This is a moment of opportunity. There are no limits on the number of licenses. The only limitation is your ingenuity and your creativity. Get your ideas together. We need you to come forth with your ideas in the request for the license so that you can help us grow this industry. That is going to get us to our 50%. You don't have to have an equity partner to get your license. You have to have a good idea. You've got to have the will to make that idea come to fruition. That's what we want to see in New York State. We don't want to see the predatory actions we've seen in some other places. We don't want people to think they have to bring somebody along. You have to come together and creeate an industry in New York State that's going to wow the rest of the nation. We need you to set the example. Everybody is watching New York State. Everybody wants to see what we're going to produce next.

Communities have been harmed. You can define the harm in health care, investment, crime and arrests. There are so many different ways to define the harm that the cannabis prohibition did to our state. We'e taking our steps and those of you in this room are helping us build an economic engine. That's going to be part of the repair. Those revenue dollars will be reinvested through our advisory committee and through our community reinverstment plan, so that they can support inititiatives across the state in terms of education and research as well as community-led events and projects.


"When you bring in the New Year, I want everybody to bring it in with a little New York cannabis."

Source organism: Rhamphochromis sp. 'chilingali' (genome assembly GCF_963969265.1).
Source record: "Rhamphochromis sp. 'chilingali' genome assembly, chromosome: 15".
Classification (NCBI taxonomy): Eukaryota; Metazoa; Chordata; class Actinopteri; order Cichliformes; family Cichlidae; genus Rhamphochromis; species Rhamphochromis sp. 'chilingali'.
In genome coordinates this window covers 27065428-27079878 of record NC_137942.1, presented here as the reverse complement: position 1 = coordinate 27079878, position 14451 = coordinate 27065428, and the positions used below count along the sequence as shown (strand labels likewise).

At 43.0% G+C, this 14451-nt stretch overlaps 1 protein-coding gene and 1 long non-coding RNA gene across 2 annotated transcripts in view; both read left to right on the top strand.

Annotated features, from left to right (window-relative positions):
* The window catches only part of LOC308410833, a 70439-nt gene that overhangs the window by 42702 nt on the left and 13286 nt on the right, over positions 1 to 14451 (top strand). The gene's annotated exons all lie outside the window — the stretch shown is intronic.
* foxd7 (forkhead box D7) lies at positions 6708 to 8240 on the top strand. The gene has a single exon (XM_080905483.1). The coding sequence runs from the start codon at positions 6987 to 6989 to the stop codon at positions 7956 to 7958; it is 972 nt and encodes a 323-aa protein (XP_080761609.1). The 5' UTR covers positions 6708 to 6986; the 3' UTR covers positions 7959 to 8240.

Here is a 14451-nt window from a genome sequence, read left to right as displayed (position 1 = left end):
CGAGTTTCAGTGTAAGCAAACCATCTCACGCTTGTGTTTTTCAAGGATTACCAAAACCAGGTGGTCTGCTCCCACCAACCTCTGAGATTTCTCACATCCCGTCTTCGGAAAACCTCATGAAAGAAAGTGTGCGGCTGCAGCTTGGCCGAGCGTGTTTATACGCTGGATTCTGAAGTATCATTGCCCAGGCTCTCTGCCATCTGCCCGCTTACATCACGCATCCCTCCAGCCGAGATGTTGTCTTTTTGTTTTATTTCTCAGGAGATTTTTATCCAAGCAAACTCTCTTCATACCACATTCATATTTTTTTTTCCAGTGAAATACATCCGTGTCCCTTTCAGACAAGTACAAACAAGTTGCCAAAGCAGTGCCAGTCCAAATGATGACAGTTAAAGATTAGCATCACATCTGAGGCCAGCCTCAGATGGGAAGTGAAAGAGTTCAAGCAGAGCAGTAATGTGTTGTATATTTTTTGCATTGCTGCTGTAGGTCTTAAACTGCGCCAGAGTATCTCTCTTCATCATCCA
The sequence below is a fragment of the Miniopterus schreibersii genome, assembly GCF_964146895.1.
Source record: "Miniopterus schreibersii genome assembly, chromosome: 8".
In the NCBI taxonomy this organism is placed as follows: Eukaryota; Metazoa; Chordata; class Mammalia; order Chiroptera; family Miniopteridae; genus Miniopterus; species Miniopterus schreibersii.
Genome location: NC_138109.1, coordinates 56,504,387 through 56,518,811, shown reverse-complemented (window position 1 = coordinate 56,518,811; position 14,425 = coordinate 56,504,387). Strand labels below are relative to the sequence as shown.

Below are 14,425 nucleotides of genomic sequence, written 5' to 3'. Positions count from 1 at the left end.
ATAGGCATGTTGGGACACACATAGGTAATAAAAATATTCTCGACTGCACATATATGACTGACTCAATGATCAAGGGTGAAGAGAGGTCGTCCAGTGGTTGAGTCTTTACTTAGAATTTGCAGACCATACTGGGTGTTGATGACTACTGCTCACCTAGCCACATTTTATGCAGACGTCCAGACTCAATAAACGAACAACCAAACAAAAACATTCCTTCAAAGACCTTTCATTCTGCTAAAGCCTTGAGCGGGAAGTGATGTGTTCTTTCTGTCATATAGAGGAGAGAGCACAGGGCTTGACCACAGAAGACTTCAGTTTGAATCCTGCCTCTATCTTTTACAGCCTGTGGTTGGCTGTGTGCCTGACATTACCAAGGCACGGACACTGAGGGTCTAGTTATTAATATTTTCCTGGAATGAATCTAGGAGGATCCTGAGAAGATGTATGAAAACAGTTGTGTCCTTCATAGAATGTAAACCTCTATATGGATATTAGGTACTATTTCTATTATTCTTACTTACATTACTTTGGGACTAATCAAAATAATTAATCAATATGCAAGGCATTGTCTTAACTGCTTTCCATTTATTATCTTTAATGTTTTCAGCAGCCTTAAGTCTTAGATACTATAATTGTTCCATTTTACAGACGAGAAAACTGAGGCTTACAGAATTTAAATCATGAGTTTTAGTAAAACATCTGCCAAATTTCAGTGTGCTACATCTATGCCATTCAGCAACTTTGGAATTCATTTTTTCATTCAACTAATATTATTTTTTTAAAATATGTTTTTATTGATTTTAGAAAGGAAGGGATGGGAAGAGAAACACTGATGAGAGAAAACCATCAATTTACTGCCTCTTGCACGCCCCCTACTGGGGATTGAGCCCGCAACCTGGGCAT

The Hampton Cannabis Expo took place at The Clubhouse in East Hampton, NY. (Photo by Sam C. Long for Honeysuckle)


The Application Window

We're opening the applications for our retail dispensaries on August 25. Thias is going to link the supply chain together so that we actiually have cannabis operations in New York State before the end of the year. Our retail license fees will be supported by the $200 million loan fund that Gov. Hochul introduced in her budget plan and passed in this year's budget. That's going to support hopefully 150-200 retail operations across this state. The first ones to open will be licensees who come from the community, people that have been convicted for marijuana offenses during the prohibition. These are also people who have operated successful businesses and have already committed themselves to community. These are people who come with a skill set to operate successful businesses and are going to be model citizens and model businesses for everyone else in the pipeline. These folks are going to help us get cannabis off the ground. So, when you bring in the New Year, I want everybody to bring it in with a little New York cannabis. That's what we're aiming for. 


"We want to see this industy blossom annd bloom in New York State."


In Summary...

We have a lot to do. We'll be rolling out regulations throughout the rest of this year. We hope to have the complete package before the end of this year, so that when we open up in 2023 we're ready to go straight to applications and opening businesses. We don't want people to be discouraged, we want you to stay connected with us.

Go on our website - - and take a look at our proposed regulations. You are the practitioners, entrepreneurs and innovators. You can see the things that we miss. You have the insight to know how these things are going to operate and we need to hear from you. Your comments are important. They're incorporated, they are necessary. We definitely want an industry that's going to be thriving and I want all of you to be a part of it. We also want you to help us shape it. The last thing we want is to be making changes in year two or three. We want to get it right out the gate. We think we're on the right track. We need you to help us stay the course.


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Steve Bloom

Steve Bloom

Publisher of, former editor of High Times and Freedom Leaf and co-author of Pot Culture and Reefer Movie Madness.